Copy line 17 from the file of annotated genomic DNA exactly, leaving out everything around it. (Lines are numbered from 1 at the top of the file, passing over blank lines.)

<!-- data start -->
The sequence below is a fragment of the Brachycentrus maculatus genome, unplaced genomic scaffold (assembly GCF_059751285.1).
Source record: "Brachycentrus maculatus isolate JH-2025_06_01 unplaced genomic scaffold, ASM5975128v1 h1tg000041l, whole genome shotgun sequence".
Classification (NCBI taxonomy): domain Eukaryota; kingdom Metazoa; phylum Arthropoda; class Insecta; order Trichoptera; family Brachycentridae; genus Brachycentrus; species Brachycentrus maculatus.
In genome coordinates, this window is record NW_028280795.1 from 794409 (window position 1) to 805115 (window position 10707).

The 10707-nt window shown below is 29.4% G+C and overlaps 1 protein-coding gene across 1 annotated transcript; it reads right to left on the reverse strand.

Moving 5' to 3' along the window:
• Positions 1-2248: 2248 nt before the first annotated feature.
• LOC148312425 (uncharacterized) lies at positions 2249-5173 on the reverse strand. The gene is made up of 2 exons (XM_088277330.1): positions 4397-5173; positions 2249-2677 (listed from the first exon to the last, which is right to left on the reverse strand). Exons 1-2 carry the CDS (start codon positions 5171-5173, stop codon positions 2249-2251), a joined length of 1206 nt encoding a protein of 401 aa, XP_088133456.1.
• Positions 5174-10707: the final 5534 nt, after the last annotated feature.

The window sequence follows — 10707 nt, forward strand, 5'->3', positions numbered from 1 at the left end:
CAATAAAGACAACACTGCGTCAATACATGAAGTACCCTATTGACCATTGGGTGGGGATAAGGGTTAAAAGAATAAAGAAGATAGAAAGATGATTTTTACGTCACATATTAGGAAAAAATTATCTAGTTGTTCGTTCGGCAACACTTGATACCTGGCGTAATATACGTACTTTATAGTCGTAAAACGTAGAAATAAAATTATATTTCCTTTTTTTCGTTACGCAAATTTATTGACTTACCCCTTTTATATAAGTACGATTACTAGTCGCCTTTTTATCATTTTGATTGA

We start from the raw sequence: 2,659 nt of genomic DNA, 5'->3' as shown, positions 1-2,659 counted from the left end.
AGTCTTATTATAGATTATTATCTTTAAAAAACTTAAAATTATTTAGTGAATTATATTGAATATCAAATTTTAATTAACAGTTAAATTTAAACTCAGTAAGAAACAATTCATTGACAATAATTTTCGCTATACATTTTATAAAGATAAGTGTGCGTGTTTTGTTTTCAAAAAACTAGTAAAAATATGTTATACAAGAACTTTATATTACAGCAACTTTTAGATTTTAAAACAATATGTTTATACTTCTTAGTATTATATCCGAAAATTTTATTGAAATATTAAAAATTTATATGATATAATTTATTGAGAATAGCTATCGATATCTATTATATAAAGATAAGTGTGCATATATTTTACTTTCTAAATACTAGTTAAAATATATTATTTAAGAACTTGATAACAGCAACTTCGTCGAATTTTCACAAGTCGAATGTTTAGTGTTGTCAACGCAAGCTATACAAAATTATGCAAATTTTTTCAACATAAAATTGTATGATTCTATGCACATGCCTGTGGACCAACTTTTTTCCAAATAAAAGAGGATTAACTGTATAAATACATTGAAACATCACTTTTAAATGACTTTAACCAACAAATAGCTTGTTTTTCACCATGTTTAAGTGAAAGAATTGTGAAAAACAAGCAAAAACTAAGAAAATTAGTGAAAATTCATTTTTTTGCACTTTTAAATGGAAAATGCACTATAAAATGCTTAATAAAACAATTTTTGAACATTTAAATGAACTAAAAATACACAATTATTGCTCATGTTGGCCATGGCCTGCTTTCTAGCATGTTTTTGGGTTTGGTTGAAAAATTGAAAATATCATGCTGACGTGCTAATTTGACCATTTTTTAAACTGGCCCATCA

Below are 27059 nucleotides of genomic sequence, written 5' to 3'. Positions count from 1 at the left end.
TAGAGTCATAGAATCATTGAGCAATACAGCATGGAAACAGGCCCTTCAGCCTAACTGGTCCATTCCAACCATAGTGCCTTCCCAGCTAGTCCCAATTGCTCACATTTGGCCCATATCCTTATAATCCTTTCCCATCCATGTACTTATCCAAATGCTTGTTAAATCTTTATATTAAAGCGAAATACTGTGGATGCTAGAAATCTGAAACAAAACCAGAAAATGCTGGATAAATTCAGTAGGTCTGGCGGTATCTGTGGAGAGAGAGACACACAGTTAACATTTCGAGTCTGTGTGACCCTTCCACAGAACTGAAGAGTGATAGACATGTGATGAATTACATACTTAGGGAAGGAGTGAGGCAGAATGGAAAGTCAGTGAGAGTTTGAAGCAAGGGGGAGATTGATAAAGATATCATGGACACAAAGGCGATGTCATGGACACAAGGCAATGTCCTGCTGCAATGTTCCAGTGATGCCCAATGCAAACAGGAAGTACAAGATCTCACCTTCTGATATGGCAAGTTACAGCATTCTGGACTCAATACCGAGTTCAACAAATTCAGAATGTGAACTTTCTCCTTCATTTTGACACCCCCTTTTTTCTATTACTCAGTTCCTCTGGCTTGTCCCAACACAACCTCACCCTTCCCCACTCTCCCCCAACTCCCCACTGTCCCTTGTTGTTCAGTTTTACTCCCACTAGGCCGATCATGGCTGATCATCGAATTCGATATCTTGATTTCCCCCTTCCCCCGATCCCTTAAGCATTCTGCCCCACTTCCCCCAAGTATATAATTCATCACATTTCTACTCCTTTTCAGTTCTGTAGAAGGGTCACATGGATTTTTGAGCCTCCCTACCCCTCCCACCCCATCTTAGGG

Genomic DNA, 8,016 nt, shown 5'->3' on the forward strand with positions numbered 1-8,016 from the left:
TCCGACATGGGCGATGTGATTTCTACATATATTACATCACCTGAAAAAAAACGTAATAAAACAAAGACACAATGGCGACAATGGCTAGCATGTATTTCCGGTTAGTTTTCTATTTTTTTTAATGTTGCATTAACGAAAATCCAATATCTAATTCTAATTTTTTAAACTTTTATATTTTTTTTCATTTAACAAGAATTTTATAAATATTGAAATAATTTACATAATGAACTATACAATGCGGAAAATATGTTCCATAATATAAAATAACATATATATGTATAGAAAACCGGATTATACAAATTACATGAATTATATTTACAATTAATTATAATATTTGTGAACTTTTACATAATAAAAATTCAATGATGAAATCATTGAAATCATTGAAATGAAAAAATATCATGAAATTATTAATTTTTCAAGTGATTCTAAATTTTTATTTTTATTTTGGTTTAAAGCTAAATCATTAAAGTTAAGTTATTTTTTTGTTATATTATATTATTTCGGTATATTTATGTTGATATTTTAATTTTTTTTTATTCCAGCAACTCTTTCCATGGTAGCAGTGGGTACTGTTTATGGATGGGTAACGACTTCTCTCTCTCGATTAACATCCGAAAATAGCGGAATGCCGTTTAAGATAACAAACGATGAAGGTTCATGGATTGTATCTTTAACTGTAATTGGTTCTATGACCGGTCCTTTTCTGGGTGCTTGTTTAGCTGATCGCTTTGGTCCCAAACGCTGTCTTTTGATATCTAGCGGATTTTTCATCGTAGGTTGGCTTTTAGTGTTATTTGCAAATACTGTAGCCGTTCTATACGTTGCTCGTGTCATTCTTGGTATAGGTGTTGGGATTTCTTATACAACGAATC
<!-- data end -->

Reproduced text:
TCCGACATGGGCGATGTGATTTCTACATATATTACATCACCTGAAAAAAAACGTAATAAAACAAAGACACAATGGCGACAATGGCTAGCATGTATTTCCGGTTAGTTTTCTATTTTTTTTAATGTTGCATTAACGAAAATCCAATATCTAATTCTAATTTTTTAAACTTTTATATTTTTTTTCATTTAACAAGAATTTTATAAATATTGAAATAATTTACATAATGAACTATACAATGCGGAAAATATGTTCCATAATATAAAATAACATATATATGTATAGAAAACCGGATTATACAAATTACATGAATTATATTTACAATTAATTATAATATTTGTGAACTTTTACATAATAAAAATTCAATGATGAAATCATTGAAATCATTGAAATGAAAAAATATCATGAAATTATTAATTTTTCAAGTGATTCTAAATTTTTATTTTTATTTTGGTTTAAAGCTAAATCATTAAAGTTAAGTTATTTTTTTGTTATATTATATTATTTCGGTATATTTATGTTGATATTTTAATTTTTTTTTATTCCAGCAACTCTTTCCATGGTAGCAGTGGGTACTGTTTATGGATGGGTAACGACTTCTCTCTCTCGATTAACATCCGAAAATAGCGGAATGCCGTTTAAGATAACAAACGATGAAGGTTCATGGATTGTATCTTTAACTGTAATTGGTTCTATGACCGGTCCTTTTCTGGGTGCTTGTTTAGCTGATCGCTTTGGTCCCAAACGCTGTCTTTTGATATCTAGCGGATTTTTCATCGTAGGTTGGCTTTTAGTGTTATTTGCAAATACTGTAGCCGTTCTATACGTTGCTCGTGTCATTCTTGGTATAGGTGTTGGGATTTCTTATACAACGAATC